The life of a 16-year-old boy goes from bad to worse when he leaves his financially strapped parents to become part of a wealthy family’s psychodrama.

Humphrey is, once again, the new kid at school. After years of his parents’ failing at jobs and moving from state to state to start anew, he’s used to it. This time around, it’s a Florida high school where he is wearing the wrong clothes and sitting next to the wrong kid on the bus and going “home” to a motel because his folks can’t afford the security deposit on an apartment. Eventually, Humphrey targets Wade—older, buff, at ease in his own skin—as the cool kid to give him entrée to the cafeteria society. Soon they are lifting weights together and hanging out with Wade’s slutty-but-nice mom, Brandy, and Wade’s hottie girlfriend Chantal. But then a party at Brandy’s gets out of control, and Humphrey winds up badly beaten. Enter Gretchen, Humphrey’s older half-sister, whom their mom resents because she had wanted to be an actress but quit when she became pregnant with Gretchen. Gretchen wants to help Humphrey, but she has a few problems of her own. Her character on a popular TV series has just been killed off, and her boyfriend of four years, Rajan Lansing, has just given her the boot. His mega-wealthy parents have always treated her like a daughter, so she doesn’t tell them about the break-up (Rajan is in L.A. looking for acting roles). Instead, she talks the Lansings into flying Humphrey to Europe to join them on their yacht for a summer-long Mediterranean cruise. The Lansings have a bad marriage, and the addition of Humphrey stirs up a storm. An all-hands-on-deck climax brings this implausible story to its inevitable, melodramatic conclusion. Schrefer (Glamorous Disasters, 2006) reaches for the psychological precision of Patricia Highsmith, but with cartoon characters and a preposterous plot, this reads more like a perverted Richie Rich.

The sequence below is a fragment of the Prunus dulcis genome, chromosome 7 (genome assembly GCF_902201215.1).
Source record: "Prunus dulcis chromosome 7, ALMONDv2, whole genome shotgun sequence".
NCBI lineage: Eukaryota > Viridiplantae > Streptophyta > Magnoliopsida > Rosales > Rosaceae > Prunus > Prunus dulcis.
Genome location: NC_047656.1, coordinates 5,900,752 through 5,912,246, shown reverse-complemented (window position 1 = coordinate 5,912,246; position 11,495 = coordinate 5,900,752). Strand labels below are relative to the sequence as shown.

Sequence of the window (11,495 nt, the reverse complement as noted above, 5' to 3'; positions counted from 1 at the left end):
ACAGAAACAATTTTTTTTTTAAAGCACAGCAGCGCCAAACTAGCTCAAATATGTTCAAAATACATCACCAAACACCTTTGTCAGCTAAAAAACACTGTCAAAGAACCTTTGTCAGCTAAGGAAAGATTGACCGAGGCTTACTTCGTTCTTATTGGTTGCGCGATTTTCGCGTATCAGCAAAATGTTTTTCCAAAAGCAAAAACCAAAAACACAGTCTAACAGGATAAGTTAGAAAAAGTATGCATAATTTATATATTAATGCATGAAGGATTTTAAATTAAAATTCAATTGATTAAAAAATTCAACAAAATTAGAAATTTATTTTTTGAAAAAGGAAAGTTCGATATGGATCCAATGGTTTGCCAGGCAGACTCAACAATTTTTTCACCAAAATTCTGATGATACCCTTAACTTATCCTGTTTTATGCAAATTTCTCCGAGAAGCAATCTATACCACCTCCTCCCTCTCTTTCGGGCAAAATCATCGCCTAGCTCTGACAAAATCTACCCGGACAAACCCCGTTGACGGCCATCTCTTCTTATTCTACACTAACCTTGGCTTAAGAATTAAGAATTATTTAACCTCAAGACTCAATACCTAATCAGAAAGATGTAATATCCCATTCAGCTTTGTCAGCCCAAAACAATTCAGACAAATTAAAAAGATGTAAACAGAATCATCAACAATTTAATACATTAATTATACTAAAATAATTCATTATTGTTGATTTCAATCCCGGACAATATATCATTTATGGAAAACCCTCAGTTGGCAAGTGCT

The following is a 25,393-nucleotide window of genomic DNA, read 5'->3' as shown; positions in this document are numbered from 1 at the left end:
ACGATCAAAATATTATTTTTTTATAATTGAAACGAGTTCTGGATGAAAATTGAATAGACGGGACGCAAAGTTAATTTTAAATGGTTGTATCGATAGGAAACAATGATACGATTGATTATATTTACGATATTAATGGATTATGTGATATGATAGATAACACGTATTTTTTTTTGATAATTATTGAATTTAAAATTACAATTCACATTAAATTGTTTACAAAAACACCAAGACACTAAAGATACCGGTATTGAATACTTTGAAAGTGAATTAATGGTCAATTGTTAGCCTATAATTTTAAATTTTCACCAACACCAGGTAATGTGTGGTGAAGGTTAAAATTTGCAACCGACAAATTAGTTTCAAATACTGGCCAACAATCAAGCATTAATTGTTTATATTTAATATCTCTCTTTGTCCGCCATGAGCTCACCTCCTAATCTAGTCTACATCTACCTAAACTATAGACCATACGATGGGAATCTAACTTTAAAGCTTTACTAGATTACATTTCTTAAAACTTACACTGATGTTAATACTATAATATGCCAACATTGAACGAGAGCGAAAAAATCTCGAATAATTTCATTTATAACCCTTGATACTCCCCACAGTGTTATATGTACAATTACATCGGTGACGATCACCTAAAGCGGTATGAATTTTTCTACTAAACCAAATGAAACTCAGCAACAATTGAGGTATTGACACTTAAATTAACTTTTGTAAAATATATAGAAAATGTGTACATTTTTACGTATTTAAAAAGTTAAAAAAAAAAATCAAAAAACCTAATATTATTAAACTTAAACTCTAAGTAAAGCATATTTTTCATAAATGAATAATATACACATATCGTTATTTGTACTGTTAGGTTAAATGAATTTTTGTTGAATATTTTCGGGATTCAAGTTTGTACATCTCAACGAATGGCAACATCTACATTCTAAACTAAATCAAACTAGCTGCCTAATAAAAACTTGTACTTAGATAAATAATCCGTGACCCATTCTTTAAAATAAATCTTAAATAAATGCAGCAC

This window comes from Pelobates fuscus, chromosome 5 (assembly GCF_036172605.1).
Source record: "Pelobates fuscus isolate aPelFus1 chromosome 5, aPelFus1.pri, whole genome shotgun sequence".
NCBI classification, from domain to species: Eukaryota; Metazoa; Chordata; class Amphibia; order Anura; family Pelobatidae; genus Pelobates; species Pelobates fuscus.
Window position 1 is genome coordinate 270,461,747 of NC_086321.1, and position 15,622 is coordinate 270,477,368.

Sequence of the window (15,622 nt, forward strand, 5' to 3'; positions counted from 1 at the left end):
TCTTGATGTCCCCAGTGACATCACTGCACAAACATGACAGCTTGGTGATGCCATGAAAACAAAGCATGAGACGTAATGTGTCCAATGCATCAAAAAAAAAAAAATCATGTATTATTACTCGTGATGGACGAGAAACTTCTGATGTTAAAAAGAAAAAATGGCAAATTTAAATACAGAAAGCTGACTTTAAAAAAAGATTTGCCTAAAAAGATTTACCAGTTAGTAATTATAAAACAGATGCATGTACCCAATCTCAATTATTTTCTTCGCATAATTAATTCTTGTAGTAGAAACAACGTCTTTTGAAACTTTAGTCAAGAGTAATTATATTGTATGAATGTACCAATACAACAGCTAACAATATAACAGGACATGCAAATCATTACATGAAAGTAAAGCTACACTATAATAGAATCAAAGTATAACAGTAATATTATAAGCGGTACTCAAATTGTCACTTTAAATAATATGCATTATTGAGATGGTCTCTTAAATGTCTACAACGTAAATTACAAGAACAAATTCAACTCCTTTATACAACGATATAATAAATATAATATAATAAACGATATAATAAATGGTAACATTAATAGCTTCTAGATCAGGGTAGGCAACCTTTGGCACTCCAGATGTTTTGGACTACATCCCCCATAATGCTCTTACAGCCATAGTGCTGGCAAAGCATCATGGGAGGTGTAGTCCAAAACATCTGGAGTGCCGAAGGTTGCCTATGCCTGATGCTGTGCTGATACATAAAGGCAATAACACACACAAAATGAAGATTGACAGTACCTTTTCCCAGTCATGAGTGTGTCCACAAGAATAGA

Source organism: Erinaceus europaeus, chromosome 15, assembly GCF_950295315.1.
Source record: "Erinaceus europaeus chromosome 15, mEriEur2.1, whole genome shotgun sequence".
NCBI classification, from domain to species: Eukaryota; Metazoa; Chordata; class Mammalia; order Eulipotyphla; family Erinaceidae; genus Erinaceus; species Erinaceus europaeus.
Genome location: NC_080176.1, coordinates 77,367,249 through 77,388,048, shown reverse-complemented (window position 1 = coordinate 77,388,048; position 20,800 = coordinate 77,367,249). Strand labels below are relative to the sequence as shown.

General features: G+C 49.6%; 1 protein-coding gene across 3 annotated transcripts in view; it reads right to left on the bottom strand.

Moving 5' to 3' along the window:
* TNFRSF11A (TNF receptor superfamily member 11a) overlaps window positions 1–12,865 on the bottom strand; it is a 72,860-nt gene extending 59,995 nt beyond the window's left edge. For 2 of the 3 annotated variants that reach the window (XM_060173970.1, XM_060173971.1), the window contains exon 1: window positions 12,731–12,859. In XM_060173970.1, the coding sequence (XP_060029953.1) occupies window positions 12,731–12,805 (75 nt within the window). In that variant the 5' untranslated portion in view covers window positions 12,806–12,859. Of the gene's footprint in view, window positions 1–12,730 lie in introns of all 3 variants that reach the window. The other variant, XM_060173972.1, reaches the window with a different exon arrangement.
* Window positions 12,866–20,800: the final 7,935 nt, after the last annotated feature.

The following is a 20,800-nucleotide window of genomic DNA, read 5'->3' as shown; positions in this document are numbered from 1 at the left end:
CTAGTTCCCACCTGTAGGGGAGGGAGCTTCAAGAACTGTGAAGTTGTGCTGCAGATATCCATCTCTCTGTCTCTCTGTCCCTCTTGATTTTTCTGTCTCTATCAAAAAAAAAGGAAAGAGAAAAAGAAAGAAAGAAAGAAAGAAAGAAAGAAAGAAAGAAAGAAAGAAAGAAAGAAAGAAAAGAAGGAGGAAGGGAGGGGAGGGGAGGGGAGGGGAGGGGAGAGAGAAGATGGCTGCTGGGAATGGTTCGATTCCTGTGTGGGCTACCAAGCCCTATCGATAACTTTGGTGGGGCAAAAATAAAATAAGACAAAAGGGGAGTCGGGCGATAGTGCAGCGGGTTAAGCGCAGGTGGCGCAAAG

Pub Date: Sept. 1, 2007

ISBN: 978-0-7432-9909-1

Page Count: 288

Publisher: Simon & Schuster

Review Posted Online: May 20, 2010

Kirkus Reviews Issue: July 1, 2007

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In 1974, a troubled Vietnam vet inherits a house from a fallen comrade and moves his family to Alaska.